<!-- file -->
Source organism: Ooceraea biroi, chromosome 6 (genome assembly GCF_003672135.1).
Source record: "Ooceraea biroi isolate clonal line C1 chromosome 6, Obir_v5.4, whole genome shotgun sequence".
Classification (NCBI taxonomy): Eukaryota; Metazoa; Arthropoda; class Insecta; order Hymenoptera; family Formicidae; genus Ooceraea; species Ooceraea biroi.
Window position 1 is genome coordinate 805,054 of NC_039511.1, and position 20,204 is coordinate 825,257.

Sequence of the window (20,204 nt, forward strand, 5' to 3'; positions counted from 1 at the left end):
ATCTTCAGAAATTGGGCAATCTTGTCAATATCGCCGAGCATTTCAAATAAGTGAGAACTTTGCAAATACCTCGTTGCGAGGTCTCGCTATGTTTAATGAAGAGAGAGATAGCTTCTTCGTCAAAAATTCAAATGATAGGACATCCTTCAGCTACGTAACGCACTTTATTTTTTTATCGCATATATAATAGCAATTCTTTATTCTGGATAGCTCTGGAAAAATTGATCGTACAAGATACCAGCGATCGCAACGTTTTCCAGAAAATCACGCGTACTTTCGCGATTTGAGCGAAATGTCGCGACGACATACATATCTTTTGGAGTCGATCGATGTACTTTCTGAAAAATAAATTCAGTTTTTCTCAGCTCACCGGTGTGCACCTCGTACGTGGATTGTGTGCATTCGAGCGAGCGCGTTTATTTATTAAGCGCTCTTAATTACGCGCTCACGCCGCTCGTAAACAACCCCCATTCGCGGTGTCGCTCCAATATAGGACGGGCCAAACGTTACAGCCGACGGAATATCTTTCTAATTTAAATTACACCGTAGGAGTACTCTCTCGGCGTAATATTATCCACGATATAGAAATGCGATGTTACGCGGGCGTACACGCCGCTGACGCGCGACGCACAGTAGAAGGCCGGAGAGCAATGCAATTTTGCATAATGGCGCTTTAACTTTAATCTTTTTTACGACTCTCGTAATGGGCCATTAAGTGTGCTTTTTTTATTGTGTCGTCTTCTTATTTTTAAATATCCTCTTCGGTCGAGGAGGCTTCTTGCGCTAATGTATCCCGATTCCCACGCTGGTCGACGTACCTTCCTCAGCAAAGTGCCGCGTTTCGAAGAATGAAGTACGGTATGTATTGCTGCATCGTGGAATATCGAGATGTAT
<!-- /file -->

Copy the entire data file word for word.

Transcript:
Source organism: Ooceraea biroi, chromosome 6 (genome assembly GCF_003672135.1).
Source record: "Ooceraea biroi isolate clonal line C1 chromosome 6, Obir_v5.4, whole genome shotgun sequence".
Classification (NCBI taxonomy): Eukaryota; Metazoa; Arthropoda; class Insecta; order Hymenoptera; family Formicidae; genus Ooceraea; species Ooceraea biroi.
Window position 1 is genome coordinate 805,054 of NC_039511.1, and position 20,204 is coordinate 825,257.

Sequence of the window (20,204 nt, forward strand, 5' to 3'; positions counted from 1 at the left end):
ATCTTCAGAAATTGGGCAATCTTGTCAATATCGCCGAGCATTTCAAATAAGTGAGAACTTTGCAAATACCTCGTTGCGAGGTCTCGCTATGTTTAATGAAGAGAGAGATAGCTTCTTCGTCAAAAATTCAAATGATAGGACATCCTTCAGCTACGTAACGCACTTTATTTTTTTATCGCATATATAATAGCAATTCTTTATTCTGGATAGCTCTGGAAAAATTGATCGTACAAGATACCAGCGATCGCAACGTTTTCCAGAAAATCACGCGTACTTTCGCGATTTGAGCGAAATGTCGCGACGACATACATATCTTTTGGAGTCGATCGATGTACTTTCTGAAAAATAAATTCAGTTTTTCTCAGCTCACCGGTGTGCACCTCGTACGTGGATTGTGTGCATTCGAGCGAGCGCGTTTATTTATTAAGCGCTCTTAATTACGCGCTCACGCCGCTCGTAAACAACCCCCATTCGCGGTGTCGCTCCAATATAGGACGGGCCAAACGTTACAGCCGACGGAATATCTTTCTAATTTAAATTACACCGTAGGAGTACTCTCTCGGCGTAATATTATCCACGATATAGAAATGCGATGTTACGCGGGCGTACACGCCGCTGACGCGCGACGCACAGTAGAAGGCCGGAGAGCAATGCAATTTTGCATAATGGCGCTTTAACTTTAATCTTTTTTACGACTCTCGTAATGGGCCATTAAGTGTGCTTTTTTTATTGTGTCGTCTTCTTATTTTTAAATATCCTCTTCGGTCGAGGAGGCTTCTTGCGCTAATGTATCCCGATTCCCACGCTGGTCGACGTACCTTCCTCAGCAAAGTGCCGCGTTTCGAAGAATGAAGTACGGTATGTATTGCTGCATCGTGGAATATCGAGATGTAT